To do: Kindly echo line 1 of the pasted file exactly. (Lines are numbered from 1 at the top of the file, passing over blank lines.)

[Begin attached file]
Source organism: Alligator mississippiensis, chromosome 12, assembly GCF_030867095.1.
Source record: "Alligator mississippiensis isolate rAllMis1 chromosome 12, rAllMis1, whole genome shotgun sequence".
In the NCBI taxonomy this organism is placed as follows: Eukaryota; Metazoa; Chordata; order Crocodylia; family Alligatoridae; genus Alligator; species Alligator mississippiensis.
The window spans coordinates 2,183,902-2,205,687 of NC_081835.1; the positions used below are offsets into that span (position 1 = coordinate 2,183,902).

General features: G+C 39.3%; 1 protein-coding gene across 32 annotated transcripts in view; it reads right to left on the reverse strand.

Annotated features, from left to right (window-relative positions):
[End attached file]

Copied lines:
Source organism: Alligator mississippiensis, chromosome 12, assembly GCF_030867095.1.